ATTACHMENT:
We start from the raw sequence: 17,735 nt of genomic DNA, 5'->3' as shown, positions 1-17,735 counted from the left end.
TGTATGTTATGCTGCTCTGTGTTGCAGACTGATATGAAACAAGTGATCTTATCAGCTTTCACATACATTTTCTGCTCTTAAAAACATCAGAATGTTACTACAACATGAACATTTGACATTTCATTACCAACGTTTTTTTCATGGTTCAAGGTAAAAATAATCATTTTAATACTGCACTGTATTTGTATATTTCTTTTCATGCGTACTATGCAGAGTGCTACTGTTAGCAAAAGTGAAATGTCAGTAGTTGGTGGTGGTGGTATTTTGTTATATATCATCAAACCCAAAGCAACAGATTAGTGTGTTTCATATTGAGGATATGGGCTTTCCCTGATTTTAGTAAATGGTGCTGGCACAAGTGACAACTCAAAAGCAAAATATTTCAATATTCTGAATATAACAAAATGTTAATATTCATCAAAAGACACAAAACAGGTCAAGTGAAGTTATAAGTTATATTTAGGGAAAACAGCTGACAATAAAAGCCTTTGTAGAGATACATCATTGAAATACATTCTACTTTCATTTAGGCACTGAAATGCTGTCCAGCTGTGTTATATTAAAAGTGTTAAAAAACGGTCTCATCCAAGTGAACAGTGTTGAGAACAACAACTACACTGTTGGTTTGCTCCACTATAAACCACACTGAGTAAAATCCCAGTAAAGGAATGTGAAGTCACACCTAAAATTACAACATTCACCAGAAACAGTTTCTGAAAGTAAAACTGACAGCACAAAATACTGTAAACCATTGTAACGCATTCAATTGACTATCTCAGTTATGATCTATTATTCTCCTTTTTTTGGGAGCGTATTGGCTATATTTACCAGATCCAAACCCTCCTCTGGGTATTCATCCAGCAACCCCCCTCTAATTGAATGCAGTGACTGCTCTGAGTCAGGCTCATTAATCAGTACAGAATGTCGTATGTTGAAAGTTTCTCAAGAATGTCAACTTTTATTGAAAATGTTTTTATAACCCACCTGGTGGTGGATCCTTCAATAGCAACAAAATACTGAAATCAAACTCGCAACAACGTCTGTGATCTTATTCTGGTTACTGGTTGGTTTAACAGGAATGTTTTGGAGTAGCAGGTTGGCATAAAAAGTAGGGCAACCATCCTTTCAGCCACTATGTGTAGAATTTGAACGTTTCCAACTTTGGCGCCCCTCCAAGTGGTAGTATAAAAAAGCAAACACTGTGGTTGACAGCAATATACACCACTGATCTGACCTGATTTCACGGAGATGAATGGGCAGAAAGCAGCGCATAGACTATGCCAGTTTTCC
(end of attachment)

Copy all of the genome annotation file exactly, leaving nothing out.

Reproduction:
We start from the raw sequence: 17,735 nt of genomic DNA, 5'->3' as shown, positions 1-17,735 counted from the left end.
TGTATGTTATGCTGCTCTGTGTTGCAGACTGATATGAAACAAGTGATCTTATCAGCTTTCACATACATTTTCTGCTCTTAAAAACATCAGAATGTTACTACAACATGAACATTTGACATTTCATTACCAACGTTTTTTTCATGGTTCAAGGTAAAAATAATCATTTTAATACTGCACTGTATTTGTATATTTCTTTTCATGCGTACTATGCAGAGTGCTACTGTTAGCAAAAGTGAAATGTCAGTAGTTGGTGGTGGTGGTATTTTGTTATATATCATCAAACCCAAAGCAACAGATTAGTGTGTTTCATATTGAGGATATGGGCTTTCCCTGATTTTAGTAAATGGTGCTGGCACAAGTGACAACTCAAAAGCAAAATATTTCAATATTCTGAATATAACAAAATGTTAATATTCATCAAAAGACACAAAACAGGTCAAGTGAAGTTATAAGTTATATTTAGGGAAAACAGCTGACAATAAAAGCCTTTGTAGAGATACATCATTGAAATACATTCTACTTTCATTTAGGCACTGAAATGCTGTCCAGCTGTGTTATATTAAAAGTGTTAAAAAACGGTCTCATCCAAGTGAACAGTGTTGAGAACAACAACTACACTGTTGGTTTGCTCCACTATAAACCACACTGAGTAAAATCCCAGTAAAGGAATGTGAAGTCACACCTAAAATTACAACATTCACCAGAAACAGTTTCTGAAAGTAAAACTGACAGCACAAAATACTGTAAACCATTGTAACGCATTCAATTGACTATCTCAGTTATGATCTATTATTCTCCTTTTTTTGGGAGCGTATTGGCTATATTTACCAGATCCAAACCCTCCTCTGGGTATTCATCCAGCAACCCCCCTCTAATTGAATGCAGTGACTGCTCTGAGTCAGGCTCATTAATCAGTACAGAATGTCGTATGTTGAAAGTTTCTCAAGAATGTCAACTTTTATTGAAAATGTTTTTATAACCCACCTGGTGGTGGATCCTTCAATAGCAACAAAATACTGAAATCAAACTCGCAACAACGTCTGTGATCTTATTCTGGTTACTGGTTGGTTTAACAGGAATGTTTTGGAGTAGCAGGTTGGCATAAAAAGTAGGGCAACCATCCTTTCAGCCACTATGTGTAGAATTTGAACGTTTCCAACTTTGGCGCCCCTCCAAGTGGTAGTATAAAAAAGCAAACACTGTGGTTGACAGCAATATACACCACTGATCTGACCTGATTTCACGGAGATGAATGGGCAGAAAGCAGCGCATAGACTATGCCAGTTTTCC